#Bookblogger bashing: in the end, you’re only hurting yourself #MondayBlogs

Today I’m hosting a post written by Terry Tyler which I feel strongly about aswell.

bMBCGi9O_400x400

#Bookblogger bashing: in the end, you’re only hurting yourself.

I’ve read a few posts lately about book bloggers being bullied or ‘trolled’ by writers for whom they have received bad reviews, or whose books they have rejected.  For more on this, here’s a heartrending post from The Happy Meerkat, and an associated one on Fictionophile about whether or not reviews should be objective or personal opinion, amongst other things.

Like 99% of the rest of the online writer/reader/blogger/reviewer community, I’m appalled that bloggers who give up their time to read books by total strangers, for no payment, are receiving such harassment.

I write this from the point of view of a writer, and a book reviewer.  Although my own book review blog is mostly for my own reading choices, I’m also a member of Rosie Amber’s Book Review Team. There are 20-30 of us, who select books from those submitted by authors and publishers.  If we’ve reviewed the book (and we sometimes decline after reading a section), we then deliver the results to Rosie for inclusion on her blog.

On the submission guidelines, Rosie clearly states that we don’t provide a 5* only book review service, and that we pride ourselves on being honest, unbiased, balanced and constructive.  If we were to give only praise for every book submitted, the blog would be a) dishonest and b) therefore not worth reading.  Yet still she’s had to deal with complaints from writers who haven’t received the glowing recommendations for which they’d hoped. Some ask her not to post them, despite the hours of (unpaid) work that have gone into considering the submission, reading the book and posting the reviews.

Book bloggers are a gift to the self-published or indie press published author.  They do what they do simply for the love of reading/blogging/the book world.  They should not be given a hard time because they do not give a wholehearted, 5* thumbs up to what they’ve read.  Since being on Rosie’s team, I’ve heard of reviewers being accused of personal grudges against the author, lack of understanding of the author’s apparent brilliance, snobbery, and even not reading the book. A couple of years ago, one writer was extraordinarily rude, on Goodreads, about Rosie’s 3* review.  He slagged her off in public. She didn’t owe him anything.  He wasn’t paying her for her time.  He submitted his book for an honest review, which he received.  All he did was make himself look like an egotistical idiot.  Less than positive reactions are a fact of life for a writer. All reviews bring the book to the attention of the public and add to its ‘visibility’ on Amazon.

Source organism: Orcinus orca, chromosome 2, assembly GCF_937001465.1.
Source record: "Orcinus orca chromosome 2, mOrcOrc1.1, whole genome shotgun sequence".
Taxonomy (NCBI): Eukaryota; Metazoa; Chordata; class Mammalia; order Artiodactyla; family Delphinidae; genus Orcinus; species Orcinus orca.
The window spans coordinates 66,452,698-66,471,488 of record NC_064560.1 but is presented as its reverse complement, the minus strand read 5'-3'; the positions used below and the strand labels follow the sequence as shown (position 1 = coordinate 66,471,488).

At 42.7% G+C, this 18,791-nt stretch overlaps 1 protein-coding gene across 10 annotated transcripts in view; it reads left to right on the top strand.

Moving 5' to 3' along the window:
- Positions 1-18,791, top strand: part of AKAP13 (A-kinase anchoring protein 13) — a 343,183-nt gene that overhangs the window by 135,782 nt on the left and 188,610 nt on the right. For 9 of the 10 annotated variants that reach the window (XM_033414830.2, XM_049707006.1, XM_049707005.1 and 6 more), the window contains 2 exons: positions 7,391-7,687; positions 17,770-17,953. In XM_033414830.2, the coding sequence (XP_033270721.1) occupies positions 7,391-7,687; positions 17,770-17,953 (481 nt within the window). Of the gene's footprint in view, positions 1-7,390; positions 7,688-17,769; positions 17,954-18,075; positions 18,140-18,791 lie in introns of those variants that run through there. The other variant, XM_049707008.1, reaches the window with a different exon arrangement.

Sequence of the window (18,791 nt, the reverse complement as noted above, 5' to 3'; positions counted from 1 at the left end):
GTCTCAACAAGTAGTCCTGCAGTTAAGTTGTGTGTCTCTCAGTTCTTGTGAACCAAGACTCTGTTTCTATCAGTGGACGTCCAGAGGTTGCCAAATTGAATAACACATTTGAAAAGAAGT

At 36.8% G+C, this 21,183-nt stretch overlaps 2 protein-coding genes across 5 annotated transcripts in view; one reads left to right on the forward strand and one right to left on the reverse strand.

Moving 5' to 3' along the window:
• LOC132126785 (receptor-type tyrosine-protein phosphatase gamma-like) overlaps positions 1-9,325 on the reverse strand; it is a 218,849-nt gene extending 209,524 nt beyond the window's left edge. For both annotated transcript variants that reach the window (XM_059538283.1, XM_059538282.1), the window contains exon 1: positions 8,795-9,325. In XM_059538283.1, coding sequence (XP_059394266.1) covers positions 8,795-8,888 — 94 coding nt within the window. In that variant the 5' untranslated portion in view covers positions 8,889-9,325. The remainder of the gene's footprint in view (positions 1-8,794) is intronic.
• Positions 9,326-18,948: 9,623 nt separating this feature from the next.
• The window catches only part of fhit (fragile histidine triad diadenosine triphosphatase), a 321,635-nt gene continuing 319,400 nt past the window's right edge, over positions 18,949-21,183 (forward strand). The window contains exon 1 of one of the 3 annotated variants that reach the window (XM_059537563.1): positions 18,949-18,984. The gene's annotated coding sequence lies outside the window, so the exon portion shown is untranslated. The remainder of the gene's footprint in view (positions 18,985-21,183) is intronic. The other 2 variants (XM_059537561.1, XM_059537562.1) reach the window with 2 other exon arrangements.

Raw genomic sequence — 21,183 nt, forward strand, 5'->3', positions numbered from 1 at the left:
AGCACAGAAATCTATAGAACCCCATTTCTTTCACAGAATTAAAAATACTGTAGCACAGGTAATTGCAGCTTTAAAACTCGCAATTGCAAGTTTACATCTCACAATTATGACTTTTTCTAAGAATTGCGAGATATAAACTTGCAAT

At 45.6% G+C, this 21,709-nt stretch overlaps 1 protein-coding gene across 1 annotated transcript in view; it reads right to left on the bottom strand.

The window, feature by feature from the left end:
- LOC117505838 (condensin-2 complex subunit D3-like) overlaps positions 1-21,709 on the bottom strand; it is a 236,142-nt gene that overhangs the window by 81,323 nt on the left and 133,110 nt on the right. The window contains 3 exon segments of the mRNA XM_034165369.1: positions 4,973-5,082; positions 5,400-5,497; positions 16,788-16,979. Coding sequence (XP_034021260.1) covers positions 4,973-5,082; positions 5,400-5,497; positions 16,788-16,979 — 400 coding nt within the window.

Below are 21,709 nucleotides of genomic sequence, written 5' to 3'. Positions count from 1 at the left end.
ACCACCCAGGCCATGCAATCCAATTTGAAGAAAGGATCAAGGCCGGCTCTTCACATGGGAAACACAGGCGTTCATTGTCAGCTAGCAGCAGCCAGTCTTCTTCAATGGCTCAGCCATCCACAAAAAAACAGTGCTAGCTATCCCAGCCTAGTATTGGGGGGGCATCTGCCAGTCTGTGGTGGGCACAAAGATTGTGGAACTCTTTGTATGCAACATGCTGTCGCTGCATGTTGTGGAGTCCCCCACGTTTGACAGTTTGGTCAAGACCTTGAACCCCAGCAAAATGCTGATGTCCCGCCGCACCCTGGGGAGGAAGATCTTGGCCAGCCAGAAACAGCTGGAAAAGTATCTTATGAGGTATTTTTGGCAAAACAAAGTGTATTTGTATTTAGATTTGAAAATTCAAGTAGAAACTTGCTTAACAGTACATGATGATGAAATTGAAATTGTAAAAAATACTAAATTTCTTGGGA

To book blogger bashers everywhere: have you ever watched The X Factor, or American Idol, or any of those shows?  You know the mediocre singer who can’t cope with the fact that he isn’t good enough to make it through to the next round, and is abusive towards the judges?  That’s what you look like when you harass book bloggers who don’t tell you what a wonderful writer you are.

The book blogger community is close and supportive.  If you start throwing your toys out of your pram every time you get a 1, 2 or 3* review, you’re likely to get a bad reputation.

Reading Soft edge

(Please note: in the following section, I’ve referred to the book blogger as ‘she’, rather than ‘he/she’, for simplicity).

If a book blogger rejects your submission it might be for any of these reasons:

  • You have sent a generic request rather than looking at the blog to see if your book is suitable.
  • You have come across as demanding, or unprofessional, or not even bothered to find out her name.
  • She has a busy life and does not have the time to read it right now.
  • Her to-read list is ten miles long already.
  • She is not interested in your particular genre.
  • She has read the blurb, and the subject matter of your book doesn’t appeal to her.
  • She has read the blurb and considers it badly written.
  • She’s read the ‘look inside’ sample on Amazon and does not consider the writing to be of the standard she wishes to review.